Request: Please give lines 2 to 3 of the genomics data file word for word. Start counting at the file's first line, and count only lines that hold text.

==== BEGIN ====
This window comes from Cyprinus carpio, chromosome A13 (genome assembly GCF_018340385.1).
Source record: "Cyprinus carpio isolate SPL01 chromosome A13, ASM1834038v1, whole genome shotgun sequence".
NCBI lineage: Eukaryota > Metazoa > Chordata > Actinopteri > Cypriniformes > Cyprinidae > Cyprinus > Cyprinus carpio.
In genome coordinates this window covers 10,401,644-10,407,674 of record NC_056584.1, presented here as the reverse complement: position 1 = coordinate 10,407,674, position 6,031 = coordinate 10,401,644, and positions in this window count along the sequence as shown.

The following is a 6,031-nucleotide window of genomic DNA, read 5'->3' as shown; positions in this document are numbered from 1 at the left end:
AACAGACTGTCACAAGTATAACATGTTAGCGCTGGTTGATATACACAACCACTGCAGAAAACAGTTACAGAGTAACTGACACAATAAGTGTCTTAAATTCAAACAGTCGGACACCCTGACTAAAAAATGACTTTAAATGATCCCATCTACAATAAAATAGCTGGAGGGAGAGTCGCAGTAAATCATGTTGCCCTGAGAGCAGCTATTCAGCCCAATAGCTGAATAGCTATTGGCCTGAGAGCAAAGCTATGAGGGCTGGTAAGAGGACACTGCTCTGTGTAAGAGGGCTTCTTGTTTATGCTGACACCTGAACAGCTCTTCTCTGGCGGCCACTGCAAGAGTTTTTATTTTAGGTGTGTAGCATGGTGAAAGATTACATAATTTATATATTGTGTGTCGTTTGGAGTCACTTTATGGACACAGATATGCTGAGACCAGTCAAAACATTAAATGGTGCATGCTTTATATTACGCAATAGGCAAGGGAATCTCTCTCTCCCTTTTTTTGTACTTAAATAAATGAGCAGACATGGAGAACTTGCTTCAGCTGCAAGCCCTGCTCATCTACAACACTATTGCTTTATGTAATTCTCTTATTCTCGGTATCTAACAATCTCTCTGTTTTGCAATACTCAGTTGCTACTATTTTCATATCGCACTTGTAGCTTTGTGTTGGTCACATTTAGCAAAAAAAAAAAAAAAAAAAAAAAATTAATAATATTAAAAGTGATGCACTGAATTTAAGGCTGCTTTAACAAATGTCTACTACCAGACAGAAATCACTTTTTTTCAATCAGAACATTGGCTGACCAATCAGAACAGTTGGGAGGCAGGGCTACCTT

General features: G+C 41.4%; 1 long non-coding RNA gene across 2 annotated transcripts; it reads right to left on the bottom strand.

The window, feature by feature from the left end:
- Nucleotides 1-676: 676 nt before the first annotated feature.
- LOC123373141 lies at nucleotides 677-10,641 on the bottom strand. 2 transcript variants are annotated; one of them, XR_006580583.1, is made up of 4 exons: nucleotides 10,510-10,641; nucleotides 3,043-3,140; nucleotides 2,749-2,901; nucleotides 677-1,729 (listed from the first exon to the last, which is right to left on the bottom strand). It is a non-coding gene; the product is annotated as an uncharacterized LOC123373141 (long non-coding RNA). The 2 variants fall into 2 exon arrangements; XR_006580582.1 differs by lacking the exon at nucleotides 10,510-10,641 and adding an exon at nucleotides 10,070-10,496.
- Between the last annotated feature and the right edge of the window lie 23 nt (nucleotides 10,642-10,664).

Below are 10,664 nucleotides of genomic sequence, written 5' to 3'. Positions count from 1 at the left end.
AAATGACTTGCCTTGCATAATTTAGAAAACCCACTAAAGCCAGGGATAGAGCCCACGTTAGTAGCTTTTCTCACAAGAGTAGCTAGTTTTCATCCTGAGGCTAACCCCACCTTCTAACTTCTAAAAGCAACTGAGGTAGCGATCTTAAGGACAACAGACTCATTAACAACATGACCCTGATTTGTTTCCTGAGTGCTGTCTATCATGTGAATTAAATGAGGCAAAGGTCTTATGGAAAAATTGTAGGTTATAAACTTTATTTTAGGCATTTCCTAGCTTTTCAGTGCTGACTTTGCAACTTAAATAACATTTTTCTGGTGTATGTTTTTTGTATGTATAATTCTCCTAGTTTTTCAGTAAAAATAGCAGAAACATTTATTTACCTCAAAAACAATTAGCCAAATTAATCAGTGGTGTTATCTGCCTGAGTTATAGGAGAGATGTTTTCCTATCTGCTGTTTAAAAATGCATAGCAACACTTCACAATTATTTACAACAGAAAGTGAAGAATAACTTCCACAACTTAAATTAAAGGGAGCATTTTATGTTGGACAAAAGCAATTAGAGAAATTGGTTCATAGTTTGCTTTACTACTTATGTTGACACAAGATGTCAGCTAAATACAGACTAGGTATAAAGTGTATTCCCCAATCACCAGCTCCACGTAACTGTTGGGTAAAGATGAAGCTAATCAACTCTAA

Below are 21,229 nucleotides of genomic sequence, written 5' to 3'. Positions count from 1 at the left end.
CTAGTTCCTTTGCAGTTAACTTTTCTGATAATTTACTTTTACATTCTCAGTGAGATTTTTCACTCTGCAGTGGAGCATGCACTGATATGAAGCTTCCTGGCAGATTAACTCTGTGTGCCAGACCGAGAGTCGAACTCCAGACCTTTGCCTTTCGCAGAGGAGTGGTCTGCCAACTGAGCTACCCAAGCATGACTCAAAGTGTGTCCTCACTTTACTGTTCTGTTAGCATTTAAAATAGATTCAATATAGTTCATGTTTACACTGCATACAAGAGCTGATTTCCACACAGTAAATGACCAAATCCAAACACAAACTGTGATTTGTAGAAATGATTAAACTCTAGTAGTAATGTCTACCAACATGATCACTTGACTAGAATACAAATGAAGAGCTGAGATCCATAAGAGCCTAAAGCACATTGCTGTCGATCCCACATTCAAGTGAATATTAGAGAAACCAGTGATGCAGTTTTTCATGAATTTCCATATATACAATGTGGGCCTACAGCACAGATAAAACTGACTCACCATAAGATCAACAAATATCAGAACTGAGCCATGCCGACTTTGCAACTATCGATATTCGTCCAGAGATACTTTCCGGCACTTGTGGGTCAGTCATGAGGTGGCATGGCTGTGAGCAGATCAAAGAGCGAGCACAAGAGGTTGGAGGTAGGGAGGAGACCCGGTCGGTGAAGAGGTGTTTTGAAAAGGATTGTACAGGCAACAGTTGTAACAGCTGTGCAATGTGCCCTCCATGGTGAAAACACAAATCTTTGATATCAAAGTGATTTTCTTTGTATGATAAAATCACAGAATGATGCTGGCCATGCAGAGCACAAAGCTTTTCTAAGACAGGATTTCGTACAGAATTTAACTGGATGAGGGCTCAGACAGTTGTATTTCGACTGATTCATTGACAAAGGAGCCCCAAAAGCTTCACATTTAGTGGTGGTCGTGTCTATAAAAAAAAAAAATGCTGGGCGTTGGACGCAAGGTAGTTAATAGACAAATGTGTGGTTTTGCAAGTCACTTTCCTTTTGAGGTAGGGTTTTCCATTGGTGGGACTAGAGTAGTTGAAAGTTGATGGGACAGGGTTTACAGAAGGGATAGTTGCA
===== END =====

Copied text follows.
Source record: "Cyprinus carpio isolate SPL01 chromosome A13, ASM1834038v1, whole genome shotgun sequence".
NCBI lineage: Eukaryota > Metazoa > Chordata > Actinopteri > Cypriniformes > Cyprinidae > Cyprinus > Cyprinus carpio.